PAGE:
A 1001 MIDNIGHTS Review
by Robert E. Briney


AUGUST DERLETH – In Re: Sherlock Holmes: The Adventures of Solar Pons. Mycroft & Moran, hardcover, 1945. Reprinted as Regarding Sherlock Holmes #1 – The Adventures of Solar Pons (Pinnacle, paperback, 1974).

   August Derleth was a literary phenomenon. In a writing career that lasted from his teens until his death at the age of sixty-two, he worked in a wide variety of genres and styles. Among his more than 150 books are contemporary novels, historical novels (both for adults and for young readers), regional history, biographies, mystery fiction, true-crime essays, pastiches, weird and supernatural fiction, children’s books, personal journals, compilations of nature observations, and poetry.

   He edited numerous volumes of short stories and poetry, and he founded and operated Arkham House, a publishing company originally devoted to preserving the work of H. P. Lovecraft in book form; Arkham later published the first books of such writers as Ray Bradbury, Robert Bloch, Fritz Leiber, and A. E. Van Vogt.

   By his late teens, Derleth had read and reread all of the Sherlock Holmes stories, and wrote to Sir Arthur Conan Doyle to ask if there would ever be any more of them. Doyle’s noncommittal reply spurred the nineteen-year-old Derleth to fill the gap himself. The result was “The Adventure of the Black Narcissus,” the first of some seventy stories about Solar Pons of 78 Praed Street and his literary chronicler, Dr. Lyndon Parker.

   In Re: Sherlock Holmes gathers twelve of these stories in book form. In addition to “The Black Narcissus,” the book includes “The Adventures of the Norcross Riddle,” ·”The Retired Novelist” “The Three Red Dwarfs,” “The Purloined Periapt,” “The Man with the Broken Face,” and others. As Vincent Starrett wrote in his introduction to the book, Pons “is not a caricature of Sherlock Holmes. He is, rather a clever impersonator, with a twinkle in his eye, [who] hopes we will like him anyway for what he symbolizes.” Ellery Queen’s jacket blurb asked, “How many budding authors, not yet old enough to vote, could have captured the spirit and atmosphere of the Sacred Writings with so much fidelity?”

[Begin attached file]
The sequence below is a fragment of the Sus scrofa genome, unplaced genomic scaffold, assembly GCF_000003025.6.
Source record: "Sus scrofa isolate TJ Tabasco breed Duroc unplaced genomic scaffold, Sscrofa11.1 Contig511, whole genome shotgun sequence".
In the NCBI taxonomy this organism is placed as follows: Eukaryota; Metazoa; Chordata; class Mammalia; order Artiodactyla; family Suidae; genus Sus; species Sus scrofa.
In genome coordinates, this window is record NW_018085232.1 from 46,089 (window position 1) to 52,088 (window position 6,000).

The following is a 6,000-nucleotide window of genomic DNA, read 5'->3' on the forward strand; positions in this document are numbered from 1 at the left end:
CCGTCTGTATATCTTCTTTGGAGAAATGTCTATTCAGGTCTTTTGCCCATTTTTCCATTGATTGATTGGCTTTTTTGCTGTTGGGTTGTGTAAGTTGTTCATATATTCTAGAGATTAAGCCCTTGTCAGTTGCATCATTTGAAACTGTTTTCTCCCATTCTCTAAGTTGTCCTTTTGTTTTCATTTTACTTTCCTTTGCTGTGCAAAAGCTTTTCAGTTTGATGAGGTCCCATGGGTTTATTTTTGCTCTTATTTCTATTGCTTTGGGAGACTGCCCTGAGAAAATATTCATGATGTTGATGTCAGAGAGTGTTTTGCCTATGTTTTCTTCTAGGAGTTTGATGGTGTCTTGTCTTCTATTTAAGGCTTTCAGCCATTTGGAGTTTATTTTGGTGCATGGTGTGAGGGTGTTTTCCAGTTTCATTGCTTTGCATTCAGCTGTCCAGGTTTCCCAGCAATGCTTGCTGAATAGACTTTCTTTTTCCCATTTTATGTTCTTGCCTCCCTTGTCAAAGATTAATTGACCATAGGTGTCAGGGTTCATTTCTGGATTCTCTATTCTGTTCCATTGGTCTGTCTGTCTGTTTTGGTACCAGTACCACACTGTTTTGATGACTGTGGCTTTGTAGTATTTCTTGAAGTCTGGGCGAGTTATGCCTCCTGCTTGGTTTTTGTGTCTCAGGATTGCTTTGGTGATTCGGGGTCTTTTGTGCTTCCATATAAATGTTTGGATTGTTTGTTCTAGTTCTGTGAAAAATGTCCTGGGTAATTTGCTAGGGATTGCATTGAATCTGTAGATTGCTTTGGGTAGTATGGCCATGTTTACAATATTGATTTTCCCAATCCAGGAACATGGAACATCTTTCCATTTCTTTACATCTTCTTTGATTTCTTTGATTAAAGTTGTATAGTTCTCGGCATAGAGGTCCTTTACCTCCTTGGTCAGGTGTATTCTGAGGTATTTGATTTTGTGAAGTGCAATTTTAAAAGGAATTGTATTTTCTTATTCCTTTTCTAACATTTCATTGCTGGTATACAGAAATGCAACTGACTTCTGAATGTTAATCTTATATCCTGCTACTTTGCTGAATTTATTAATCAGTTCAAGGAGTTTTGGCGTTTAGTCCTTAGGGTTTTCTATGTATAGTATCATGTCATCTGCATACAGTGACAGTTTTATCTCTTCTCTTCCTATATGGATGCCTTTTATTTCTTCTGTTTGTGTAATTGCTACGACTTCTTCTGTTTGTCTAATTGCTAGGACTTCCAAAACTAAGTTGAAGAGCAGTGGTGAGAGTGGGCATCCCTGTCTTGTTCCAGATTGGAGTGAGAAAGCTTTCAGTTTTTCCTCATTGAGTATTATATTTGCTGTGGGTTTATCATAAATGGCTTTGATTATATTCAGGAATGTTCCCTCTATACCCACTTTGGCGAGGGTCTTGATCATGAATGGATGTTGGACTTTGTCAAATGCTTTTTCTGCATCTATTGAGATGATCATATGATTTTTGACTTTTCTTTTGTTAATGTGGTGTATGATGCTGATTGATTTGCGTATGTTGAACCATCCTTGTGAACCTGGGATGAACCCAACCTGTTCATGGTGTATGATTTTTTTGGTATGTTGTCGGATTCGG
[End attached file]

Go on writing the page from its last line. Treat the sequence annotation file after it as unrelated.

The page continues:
The Pons stories eventually filled seven volumes (including one novel), with an additional volume of miscellaneous commentary. The entire series was edited and revised by Basil Copper and issued as a 1306-page, two-volume set, The Solar Pons Omnibus, in 1982. Some diehard fans of the Pontine canon have expressed a preference for the original versions over the altered texts in the omnibus, but for the average reader the differences are hardly significant.

Reprinted with permission from 1001 Midnights, edited by Bill Pronzini & Marcia Muller and published by The Battered Silicon Dispatch Box, 2007.   Copyright © 1986, 2007 by the Pronzini-Muller Family Trust.